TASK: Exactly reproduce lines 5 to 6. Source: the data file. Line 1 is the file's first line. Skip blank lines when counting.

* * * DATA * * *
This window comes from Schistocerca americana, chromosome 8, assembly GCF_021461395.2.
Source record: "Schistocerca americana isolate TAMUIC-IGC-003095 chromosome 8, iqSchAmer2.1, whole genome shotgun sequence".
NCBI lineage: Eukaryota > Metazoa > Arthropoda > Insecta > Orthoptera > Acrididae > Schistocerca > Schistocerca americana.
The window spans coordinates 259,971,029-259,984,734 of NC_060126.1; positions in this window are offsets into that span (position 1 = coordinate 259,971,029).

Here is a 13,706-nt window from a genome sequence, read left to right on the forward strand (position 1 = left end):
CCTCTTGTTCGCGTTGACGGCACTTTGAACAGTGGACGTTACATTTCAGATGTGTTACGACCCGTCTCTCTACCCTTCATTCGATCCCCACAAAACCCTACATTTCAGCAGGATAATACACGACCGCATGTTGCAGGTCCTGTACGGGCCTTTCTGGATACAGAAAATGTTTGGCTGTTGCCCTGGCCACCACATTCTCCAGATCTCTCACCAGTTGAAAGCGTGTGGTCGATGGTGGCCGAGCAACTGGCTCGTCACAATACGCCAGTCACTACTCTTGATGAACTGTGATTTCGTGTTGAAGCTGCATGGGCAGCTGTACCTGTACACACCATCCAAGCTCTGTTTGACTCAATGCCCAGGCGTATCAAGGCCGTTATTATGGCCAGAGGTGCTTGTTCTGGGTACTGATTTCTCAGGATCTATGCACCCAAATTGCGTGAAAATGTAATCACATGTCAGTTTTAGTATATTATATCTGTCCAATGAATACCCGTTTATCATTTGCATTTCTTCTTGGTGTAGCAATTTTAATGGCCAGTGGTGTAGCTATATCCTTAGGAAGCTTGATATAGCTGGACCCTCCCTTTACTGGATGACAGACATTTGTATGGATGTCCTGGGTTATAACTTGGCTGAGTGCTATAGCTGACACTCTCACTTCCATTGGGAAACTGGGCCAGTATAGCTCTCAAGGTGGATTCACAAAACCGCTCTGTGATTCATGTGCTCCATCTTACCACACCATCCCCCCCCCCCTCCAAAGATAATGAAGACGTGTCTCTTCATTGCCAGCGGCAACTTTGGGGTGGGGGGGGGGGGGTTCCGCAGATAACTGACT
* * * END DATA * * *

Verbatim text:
Here is a 13,706-nt window from a genome sequence, read left to right on the forward strand (position 1 = left end):
CCTCTTGTTCGCGTTGACGGCACTTTGAACAGTGGACGTTACATTTCAGATGTGTTACGACCCGTCTCTCTACCCTTCATTCGATCCCCACAAAACCCTACATTTCAGCAGGATAATACACGACCGCATGTTGCAGGTCCTGTACGGGCCTTTCTGGATACAGAAAATGTTTGGCTGTTGCCCTGGCCACCACATTCTCCAGATCTCTCACCAGTTGAAAGCGTGTGGTCGATGGTGGCCGAGCAACTGGCTCGTCACAATACGCCAGTCACTACTCTTGATGAACTGTGATTTCGTGTTGAAGCTGCATGGGCAGCTGTACCTGTACACACCATCCAAGCTCTGTTTGACTCAATGCCCAGGCGTATCAAGGCCGTTATTATGGCCAGAGGTGCTTGTTCTGGGTACTGATTTCTCAGGATCTATGCACCCAAATTGCGTGAAAATGTAATCACATGTCAGTTTTAGTATATTATATCTGTCCAATGAATACCCGTTTATCATTTGCATTTCTTCTTGGTGTAGCAATTTTAATGGCCAGTGGTGTAGCTATATCCTTAGGAAGCTTGATATAGCTGGACCCTCCCTTTACTGGATGACAGACATTTGTATGGATGTCCTGGGTTATAACTTGGCTGAGTGCTATAGCTGACACTCTCACTTCCATTGGGAAACTGGGCCAGTATAGCTCTCAAGGTGGATTCACAAAACCGCTCTGTGATTCATGTGCTCCATCTTACCACACCATCCCCCCCCCCCTCCAAAGATAATGAAGACGTGTCTCTTCATTGCCAGCGGCAACTTTGGGGTGGGGGGGGGGGGGTTCCGCAGATAACTGACT